BBC Radio 4 sticks to the narrative on Al Jazeera journalist’s shooting

Previously we have looked at the BBC’s initial reporting of the death of Shireen Abu Akleh in Jenin on May 11th on World Service radio and the BBC News website:



The BBC’s domestic Radio 4 audience heard the first reports on that story on the May 11th edition of BBC Radio 4’s ‘Today’ programme and once again audiences heard uncritical and unqualified amplification of claims from Al Jazeera, Qatar and the Palestinian Authority which had not been independently verified by the BBC.

In the 8 a.m. news bulletin aired some three and a half hours after the incident occurred (from 2:05:33 here) listeners were told that: [emphasis in italics in the original, emphasis in bold added]

Newsreader: “An Al Jazeera correspondent has been shot dead while covering an Israeli army raid in the occupied West Bank. The Qatar-based news channel said that the reporter was shot in the head by Israeli forces. Here’s our Middle East correspondent Tom Bateman.”

In the report from Tom Bateman listeners learned that it is apparently only Israel which is required “to provide evidence” and listeners were not informed that the claims from Al Jazeera and Qatar amplified by the BBC are no less lacking in evidence at this stage.

Bateman: “Shireen Abu Akleh was hit by gunfire as she was covering a raid by Israeli troops into Jenin camp. She was wearing a press flack jacket visibly marked. Another reporter, who was wounded, said the fire came from soldiers. During the raid armed Palestinians had fired at troops massive volleys says the Israeli army, which says she may have been hit by Palestinian gunmen but has yet to provide evidence. Ms Abu Akleh was a veteran Palestinian journalist known to millions; one of the best-known women to become a regular face on TV screens covering the conflict over the years. Responding to her death, Qatar – which owns Al Jazeera – accused Israel of state-sponsored terrorism. Israel’s government says it is investigating and is offering to do so in coordination with Palestinian officials.”

At 2:44:51 listeners heard another item on the same topic introduced by presenter Mishal Husain, who clearly had no qualms about presenting speculation as fact:

Husain: “Shireen Abu Akleh was a long-serving correspondent with Al Jazeera who’d been covering the Israeli-Palestinian conflict for the last 15 years. We learned in the last couple of hours that she has been shot dead by Israeli forces in the West Bank. Tim Franks our correspondent joins us from Jerusalem. What happened Tim?”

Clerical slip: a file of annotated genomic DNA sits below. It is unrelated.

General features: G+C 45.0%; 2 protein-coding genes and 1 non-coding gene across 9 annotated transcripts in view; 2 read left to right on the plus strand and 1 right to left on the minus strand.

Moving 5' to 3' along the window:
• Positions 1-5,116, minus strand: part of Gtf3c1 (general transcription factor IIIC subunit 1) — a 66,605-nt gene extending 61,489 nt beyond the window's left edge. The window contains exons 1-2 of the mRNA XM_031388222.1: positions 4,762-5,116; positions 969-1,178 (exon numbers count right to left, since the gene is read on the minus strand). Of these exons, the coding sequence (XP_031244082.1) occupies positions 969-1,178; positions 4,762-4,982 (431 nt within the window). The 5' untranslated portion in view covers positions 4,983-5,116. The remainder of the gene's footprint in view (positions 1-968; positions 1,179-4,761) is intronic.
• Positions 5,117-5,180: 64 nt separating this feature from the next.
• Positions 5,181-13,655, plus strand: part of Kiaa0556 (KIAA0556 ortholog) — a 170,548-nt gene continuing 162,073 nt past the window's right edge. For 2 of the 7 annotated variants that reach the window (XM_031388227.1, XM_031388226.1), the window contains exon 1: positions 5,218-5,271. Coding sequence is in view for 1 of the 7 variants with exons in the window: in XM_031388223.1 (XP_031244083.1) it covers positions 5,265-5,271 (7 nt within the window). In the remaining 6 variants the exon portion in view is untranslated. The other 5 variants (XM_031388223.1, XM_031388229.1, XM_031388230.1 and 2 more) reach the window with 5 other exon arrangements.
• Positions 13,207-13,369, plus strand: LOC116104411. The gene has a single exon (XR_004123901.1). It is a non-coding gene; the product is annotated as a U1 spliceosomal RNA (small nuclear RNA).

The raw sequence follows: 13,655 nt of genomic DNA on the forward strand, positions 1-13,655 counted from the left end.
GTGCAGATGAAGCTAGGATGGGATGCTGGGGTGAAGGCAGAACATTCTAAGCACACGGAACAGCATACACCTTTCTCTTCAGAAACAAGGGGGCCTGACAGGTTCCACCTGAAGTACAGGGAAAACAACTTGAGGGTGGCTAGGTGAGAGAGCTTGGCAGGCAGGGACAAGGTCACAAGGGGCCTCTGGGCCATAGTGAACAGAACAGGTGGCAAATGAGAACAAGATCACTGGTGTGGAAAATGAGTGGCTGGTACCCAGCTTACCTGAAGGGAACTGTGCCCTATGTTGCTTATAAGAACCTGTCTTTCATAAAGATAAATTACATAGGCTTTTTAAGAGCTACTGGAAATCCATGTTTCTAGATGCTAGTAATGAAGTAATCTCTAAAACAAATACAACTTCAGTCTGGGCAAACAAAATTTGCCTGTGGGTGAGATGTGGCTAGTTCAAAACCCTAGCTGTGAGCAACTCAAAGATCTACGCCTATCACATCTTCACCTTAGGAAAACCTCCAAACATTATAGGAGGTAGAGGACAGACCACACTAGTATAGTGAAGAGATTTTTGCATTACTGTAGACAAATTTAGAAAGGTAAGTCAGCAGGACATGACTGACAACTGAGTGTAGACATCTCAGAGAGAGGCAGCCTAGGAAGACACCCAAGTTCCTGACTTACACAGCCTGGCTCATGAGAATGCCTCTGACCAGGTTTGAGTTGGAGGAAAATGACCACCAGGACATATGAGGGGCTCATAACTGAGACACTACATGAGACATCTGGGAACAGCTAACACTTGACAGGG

Franks once again failed to clarify the context of some of the terrorists who carried out recent attacks in Israel having come from Jenin and the surrounding area but did appear to equate Israeli counter-terrorism operations in that area with the terror attacks in Israeli cities.

Franks: “Well the circumstances of her death are being disputed but Palestinians are saying it’s extremely clear that Shireen Abu Akleh was out at Jenin at one of [sic] the camps there – Jenin in the north of the West Bank – where there’s been a lot of trouble, a lot of Israeli army raids over the last few weeks, as Israelis have also been hit by a wave of violent attacks. And she was shot behind the ear and died at 6:30 in the morning local time. Now the Palestinians say that the fire came from an Israeli sniper.  Al Jazeera – indeed Qatar which owns Al Jazeera – the foreign ministry has described this as a state-sponsored act of terrorism. The Israelis are saying that at the time, Palestinian gunmen were firing indiscriminately – as they put it – and that she may well have been hit by a shot fired from the Palestinian side. They have offered a joint investigation. The Palestinians have turned that down and say that the evidence is very clear: Shireen Abu Akleh – this widely respected and widely liked correspondent – was shot by the Israeli military who were conducting this raid.”